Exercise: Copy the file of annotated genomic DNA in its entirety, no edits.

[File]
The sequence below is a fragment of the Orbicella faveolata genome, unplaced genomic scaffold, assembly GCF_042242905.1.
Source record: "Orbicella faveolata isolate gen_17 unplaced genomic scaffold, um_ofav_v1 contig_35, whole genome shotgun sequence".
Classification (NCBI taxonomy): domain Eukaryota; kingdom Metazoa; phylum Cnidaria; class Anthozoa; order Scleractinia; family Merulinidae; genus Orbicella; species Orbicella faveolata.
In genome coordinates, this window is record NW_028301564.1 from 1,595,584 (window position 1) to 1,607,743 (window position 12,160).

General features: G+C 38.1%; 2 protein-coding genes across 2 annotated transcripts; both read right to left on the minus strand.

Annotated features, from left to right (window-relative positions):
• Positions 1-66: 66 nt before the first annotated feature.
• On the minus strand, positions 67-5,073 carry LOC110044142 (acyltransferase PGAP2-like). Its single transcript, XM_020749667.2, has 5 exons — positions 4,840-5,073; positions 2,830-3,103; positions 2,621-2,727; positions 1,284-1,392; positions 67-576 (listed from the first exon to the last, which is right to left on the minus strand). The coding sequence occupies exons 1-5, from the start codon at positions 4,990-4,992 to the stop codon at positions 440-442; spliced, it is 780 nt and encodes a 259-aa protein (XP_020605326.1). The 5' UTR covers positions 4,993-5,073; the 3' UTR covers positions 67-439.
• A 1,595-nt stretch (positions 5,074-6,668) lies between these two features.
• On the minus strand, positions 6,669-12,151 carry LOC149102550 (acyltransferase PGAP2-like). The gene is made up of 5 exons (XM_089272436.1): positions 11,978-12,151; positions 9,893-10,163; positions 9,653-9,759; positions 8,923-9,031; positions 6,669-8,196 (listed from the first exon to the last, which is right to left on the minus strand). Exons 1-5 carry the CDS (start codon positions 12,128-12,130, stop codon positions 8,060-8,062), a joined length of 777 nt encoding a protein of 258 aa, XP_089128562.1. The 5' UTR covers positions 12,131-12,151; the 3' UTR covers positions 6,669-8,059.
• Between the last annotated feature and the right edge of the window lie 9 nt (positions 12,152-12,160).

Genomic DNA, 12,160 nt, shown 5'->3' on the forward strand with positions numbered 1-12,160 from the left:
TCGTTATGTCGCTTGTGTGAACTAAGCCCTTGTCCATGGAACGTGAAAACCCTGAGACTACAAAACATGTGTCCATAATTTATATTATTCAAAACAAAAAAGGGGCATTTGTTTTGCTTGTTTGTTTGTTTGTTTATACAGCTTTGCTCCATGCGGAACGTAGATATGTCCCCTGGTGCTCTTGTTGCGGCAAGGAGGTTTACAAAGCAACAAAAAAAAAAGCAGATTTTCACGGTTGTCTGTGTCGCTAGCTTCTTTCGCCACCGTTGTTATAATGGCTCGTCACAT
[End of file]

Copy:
The sequence below is a fragment of the Orbicella faveolata genome, unplaced genomic scaffold, assembly GCF_042242905.1.
Source record: "Orbicella faveolata isolate gen_17 unplaced genomic scaffold, um_ofav_v1 contig_35, whole genome shotgun sequence".
Classification (NCBI taxonomy): domain Eukaryota; kingdom Metazoa; phylum Cnidaria; class Anthozoa; order Scleractinia; family Merulinidae; genus Orbicella; species Orbicella faveolata.
In genome coordinates, this window is record NW_028301564.1 from 1,595,584 (window position 1) to 1,607,743 (window position 12,160).

General features: G+C 38.1%; 2 protein-coding genes across 2 annotated transcripts; both read right to left on the minus strand.

Annotated features, from left to right (window-relative positions):
• Positions 1-66: 66 nt before the first annotated feature.
• On the minus strand, positions 67-5,073 carry LOC110044142 (acyltransferase PGAP2-like). Its single transcript, XM_020749667.2, has 5 exons — positions 4,840-5,073; positions 2,830-3,103; positions 2,621-2,727; positions 1,284-1,392; positions 67-576 (listed from the first exon to the last, which is right to left on the minus strand). The coding sequence occupies exons 1-5, from the start codon at positions 4,990-4,992 to the stop codon at positions 440-442; spliced, it is 780 nt and encodes a 259-aa protein (XP_020605326.1). The 5' UTR covers positions 4,993-5,073; the 3' UTR covers positions 67-439.
• A 1,595-nt stretch (positions 5,074-6,668) lies between these two features.
• On the minus strand, positions 6,669-12,151 carry LOC149102550 (acyltransferase PGAP2-like). The gene is made up of 5 exons (XM_089272436.1): positions 11,978-12,151; positions 9,893-10,163; positions 9,653-9,759; positions 8,923-9,031; positions 6,669-8,196 (listed from the first exon to the last, which is right to left on the minus strand). Exons 1-5 carry the CDS (start codon positions 12,128-12,130, stop codon positions 8,060-8,062), a joined length of 777 nt encoding a protein of 258 aa, XP_089128562.1. The 5' UTR covers positions 12,131-12,151; the 3' UTR covers positions 6,669-8,059.
• Between the last annotated feature and the right edge of the window lie 9 nt (positions 12,152-12,160).

Genomic DNA, 12,160 nt, shown 5'->3' on the forward strand with positions numbered 1-12,160 from the left:
TCGTTATGTCGCTTGTGTGAACTAAGCCCTTGTCCATGGAACGTGAAAACCCTGAGACTACAAAACATGTGTCCATAATTTATATTATTCAAAACAAAAAAGGGGCATTTGTTTTGCTTGTTTGTTTGTTTGTTTATACAGCTTTGCTCCATGCGGAACGTAGATATGTCCCCTGGTGCTCTTGTTGCGGCAAGGAGGTTTACAAAGCAACAAAAAAAAAAGCAGATTTTCACGGTTGTCTGTGTCGCTAGCTTCTTTCGCCACCGTTGTTATAATGGCTCGTCACAT